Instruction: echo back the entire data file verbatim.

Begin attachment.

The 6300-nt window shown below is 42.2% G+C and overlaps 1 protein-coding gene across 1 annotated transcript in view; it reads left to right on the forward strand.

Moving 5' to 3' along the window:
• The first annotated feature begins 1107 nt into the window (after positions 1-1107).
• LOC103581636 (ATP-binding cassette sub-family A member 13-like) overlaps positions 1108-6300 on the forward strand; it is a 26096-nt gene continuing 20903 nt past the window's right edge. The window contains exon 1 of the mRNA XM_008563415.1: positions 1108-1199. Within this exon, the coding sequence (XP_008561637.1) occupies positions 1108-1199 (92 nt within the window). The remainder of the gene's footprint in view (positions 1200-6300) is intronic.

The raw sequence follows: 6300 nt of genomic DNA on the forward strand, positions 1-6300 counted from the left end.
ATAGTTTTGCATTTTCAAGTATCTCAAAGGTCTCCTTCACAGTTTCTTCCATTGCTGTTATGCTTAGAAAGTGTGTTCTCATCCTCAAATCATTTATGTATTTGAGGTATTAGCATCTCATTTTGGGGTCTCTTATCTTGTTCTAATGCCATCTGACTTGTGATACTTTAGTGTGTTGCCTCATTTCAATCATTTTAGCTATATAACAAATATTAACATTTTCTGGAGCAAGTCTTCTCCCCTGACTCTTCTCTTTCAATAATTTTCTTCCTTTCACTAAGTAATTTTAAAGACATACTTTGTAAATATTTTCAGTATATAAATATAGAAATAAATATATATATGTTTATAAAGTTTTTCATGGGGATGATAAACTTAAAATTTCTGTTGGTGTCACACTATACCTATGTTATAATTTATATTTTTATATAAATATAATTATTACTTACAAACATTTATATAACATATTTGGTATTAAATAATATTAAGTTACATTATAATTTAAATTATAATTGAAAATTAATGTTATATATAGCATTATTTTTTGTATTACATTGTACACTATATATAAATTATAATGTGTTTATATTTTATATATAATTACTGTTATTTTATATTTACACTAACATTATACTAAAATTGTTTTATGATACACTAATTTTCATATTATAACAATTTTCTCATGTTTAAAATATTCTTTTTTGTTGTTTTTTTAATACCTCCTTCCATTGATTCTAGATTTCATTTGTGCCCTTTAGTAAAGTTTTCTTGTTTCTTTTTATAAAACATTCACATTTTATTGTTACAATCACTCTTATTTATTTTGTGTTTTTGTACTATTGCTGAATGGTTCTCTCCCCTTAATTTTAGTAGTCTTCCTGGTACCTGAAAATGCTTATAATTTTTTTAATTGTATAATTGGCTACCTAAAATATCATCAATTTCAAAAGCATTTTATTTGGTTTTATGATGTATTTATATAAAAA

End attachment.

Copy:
The 6300-nt window shown below is 42.2% G+C and overlaps 1 protein-coding gene across 1 annotated transcript in view; it reads left to right on the forward strand.

Moving 5' to 3' along the window:
• The first annotated feature begins 1107 nt into the window (after positions 1-1107).
• LOC103581636 (ATP-binding cassette sub-family A member 13-like) overlaps positions 1108-6300 on the forward strand; it is a 26096-nt gene continuing 20903 nt past the window's right edge. The window contains exon 1 of the mRNA XM_008563415.1: positions 1108-1199. Within this exon, the coding sequence (XP_008561637.1) occupies positions 1108-1199 (92 nt within the window). The remainder of the gene's footprint in view (positions 1200-6300) is intronic.

The raw sequence follows: 6300 nt of genomic DNA on the forward strand, positions 1-6300 counted from the left end.
ATAGTTTTGCATTTTCAAGTATCTCAAAGGTCTCCTTCACAGTTTCTTCCATTGCTGTTATGCTTAGAAAGTGTGTTCTCATCCTCAAATCATTTATGTATTTGAGGTATTAGCATCTCATTTTGGGGTCTCTTATCTTGTTCTAATGCCATCTGACTTGTGATACTTTAGTGTGTTGCCTCATTTCAATCATTTTAGCTATATAACAAATATTAACATTTTCTGGAGCAAGTCTTCTCCCCTGACTCTTCTCTTTCAATAATTTTCTTCCTTTCACTAAGTAATTTTAAAGACATACTTTGTAAATATTTTCAGTATATAAATATAGAAATAAATATATATATGTTTATAAAGTTTTTCATGGGGATGATAAACTTAAAATTTCTGTTGGTGTCACACTATACCTATGTTATAATTTATATTTTTATATAAATATAATTATTACTTACAAACATTTATATAACATATTTGGTATTAAATAATATTAAGTTACATTATAATTTAAATTATAATTGAAAATTAATGTTATATATAGCATTATTTTTTGTATTACATTGTACACTATATATAAATTATAATGTGTTTATATTTTATATATAATTACTGTTATTTTATATTTACACTAACATTATACTAAAATTGTTTTATGATACACTAATTTTCATATTATAACAATTTTCTCATGTTTAAAATATTCTTTTTTGTTGTTTTTTTAATACCTCCTTCCATTGATTCTAGATTTCATTTGTGCCCTTTAGTAAAGTTTTCTTGTTTCTTTTTATAAAACATTCACATTTTATTGTTACAATCACTCTTATTTATTTTGTGTTTTTGTACTATTGCTGAATGGTTCTCTCCCCTTAATTTTAGTAGTCTTCCTGGTACCTGAAAATGCTTATAATTTTTTTAATTGTATAATTGGCTACCTAAAATATCATCAATTTCAAAAGCATTTTATTTGGTTTTATGATGTATTTATATAAAAA